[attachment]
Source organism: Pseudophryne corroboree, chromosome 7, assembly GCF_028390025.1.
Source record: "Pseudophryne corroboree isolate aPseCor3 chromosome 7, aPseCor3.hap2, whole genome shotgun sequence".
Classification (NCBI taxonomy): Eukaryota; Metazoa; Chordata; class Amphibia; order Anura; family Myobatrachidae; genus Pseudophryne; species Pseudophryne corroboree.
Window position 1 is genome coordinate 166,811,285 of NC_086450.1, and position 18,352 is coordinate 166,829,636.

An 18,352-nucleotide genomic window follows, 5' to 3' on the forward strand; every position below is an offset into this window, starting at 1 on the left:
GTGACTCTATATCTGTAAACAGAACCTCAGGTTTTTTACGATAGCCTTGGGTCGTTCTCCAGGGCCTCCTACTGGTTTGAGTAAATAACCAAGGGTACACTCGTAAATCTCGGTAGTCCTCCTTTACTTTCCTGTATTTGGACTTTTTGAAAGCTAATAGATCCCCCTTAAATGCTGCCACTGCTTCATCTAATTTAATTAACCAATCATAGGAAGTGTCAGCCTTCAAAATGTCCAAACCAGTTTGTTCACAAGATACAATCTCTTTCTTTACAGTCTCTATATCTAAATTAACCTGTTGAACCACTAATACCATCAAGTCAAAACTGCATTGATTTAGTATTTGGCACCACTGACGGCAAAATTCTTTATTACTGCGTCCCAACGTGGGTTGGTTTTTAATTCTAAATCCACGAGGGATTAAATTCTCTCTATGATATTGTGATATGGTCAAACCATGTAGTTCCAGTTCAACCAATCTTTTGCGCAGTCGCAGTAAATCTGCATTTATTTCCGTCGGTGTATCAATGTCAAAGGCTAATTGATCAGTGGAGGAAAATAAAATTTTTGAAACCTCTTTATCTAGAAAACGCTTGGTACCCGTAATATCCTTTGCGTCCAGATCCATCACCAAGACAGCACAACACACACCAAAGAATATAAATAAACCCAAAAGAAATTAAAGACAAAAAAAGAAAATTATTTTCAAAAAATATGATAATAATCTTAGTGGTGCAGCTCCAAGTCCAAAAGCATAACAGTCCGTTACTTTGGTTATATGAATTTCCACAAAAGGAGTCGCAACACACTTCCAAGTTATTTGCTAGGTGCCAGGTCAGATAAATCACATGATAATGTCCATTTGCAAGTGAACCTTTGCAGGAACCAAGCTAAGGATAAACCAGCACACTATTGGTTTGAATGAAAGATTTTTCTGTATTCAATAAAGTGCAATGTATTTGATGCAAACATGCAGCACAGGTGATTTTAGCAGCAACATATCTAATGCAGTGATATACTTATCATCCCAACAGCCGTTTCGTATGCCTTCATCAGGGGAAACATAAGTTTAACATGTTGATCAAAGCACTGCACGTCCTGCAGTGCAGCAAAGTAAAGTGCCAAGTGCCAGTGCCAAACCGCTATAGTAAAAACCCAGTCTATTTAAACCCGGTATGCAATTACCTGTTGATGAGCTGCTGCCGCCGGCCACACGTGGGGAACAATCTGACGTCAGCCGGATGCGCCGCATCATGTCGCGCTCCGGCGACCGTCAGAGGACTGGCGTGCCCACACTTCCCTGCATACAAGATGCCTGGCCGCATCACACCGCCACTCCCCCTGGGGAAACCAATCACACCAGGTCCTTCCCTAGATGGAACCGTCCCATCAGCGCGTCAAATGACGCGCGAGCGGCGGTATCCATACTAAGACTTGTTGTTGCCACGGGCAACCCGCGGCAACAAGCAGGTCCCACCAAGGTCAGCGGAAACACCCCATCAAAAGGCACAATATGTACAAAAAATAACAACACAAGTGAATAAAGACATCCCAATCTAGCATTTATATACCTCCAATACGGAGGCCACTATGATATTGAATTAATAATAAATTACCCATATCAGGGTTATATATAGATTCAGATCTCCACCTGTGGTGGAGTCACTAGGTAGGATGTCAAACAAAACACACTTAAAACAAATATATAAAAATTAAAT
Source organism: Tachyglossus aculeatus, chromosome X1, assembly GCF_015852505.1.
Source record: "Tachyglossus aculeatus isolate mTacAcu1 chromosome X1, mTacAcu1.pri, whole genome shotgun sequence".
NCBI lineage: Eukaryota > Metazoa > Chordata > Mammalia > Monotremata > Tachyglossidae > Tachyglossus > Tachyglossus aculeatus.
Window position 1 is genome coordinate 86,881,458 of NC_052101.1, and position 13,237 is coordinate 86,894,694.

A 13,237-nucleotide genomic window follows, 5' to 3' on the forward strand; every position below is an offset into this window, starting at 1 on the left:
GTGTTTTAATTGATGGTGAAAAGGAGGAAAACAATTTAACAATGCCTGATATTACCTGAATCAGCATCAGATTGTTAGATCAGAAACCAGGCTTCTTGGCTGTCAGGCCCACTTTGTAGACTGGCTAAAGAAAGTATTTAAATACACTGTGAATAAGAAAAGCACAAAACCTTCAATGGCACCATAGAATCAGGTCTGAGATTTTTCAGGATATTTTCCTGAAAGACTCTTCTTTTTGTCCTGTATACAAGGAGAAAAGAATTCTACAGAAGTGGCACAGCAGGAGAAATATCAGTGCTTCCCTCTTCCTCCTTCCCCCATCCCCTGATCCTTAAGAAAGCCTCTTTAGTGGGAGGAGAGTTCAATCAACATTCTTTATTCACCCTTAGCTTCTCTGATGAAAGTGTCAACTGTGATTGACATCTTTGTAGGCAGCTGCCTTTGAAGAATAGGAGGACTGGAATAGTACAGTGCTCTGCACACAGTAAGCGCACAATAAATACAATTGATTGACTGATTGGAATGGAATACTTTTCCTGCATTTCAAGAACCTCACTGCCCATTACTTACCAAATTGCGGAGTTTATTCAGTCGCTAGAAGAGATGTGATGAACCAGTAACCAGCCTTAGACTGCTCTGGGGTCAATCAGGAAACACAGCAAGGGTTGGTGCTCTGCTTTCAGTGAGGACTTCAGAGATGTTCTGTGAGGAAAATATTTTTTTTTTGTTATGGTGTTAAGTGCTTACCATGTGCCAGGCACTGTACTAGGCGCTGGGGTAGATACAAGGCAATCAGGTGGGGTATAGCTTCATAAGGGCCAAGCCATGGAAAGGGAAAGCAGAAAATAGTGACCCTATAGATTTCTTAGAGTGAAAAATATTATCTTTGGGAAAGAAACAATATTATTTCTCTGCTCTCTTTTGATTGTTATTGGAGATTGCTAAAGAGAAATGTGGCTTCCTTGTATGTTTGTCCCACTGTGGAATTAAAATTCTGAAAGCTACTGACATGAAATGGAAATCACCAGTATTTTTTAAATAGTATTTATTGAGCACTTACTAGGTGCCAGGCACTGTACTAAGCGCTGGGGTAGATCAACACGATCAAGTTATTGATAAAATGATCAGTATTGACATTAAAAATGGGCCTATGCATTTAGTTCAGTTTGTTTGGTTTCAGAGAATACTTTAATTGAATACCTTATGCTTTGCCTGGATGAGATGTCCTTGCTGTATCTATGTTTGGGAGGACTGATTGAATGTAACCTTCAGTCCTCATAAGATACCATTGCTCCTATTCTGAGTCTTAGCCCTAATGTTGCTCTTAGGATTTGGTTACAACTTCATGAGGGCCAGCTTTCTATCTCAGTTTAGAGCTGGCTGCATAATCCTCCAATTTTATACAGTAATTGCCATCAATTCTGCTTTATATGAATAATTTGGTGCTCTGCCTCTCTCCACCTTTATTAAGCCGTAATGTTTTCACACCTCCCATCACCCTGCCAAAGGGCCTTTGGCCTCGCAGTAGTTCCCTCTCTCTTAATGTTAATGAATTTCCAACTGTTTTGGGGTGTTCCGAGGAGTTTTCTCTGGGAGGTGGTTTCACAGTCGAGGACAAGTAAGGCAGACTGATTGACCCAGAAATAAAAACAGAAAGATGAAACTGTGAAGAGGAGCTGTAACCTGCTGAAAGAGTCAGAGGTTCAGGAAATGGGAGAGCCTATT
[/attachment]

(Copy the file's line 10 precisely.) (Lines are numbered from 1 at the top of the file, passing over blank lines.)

Window position 1 is genome coordinate 86,881,458 of NC_052101.1, and position 13,237 is coordinate 86,894,694.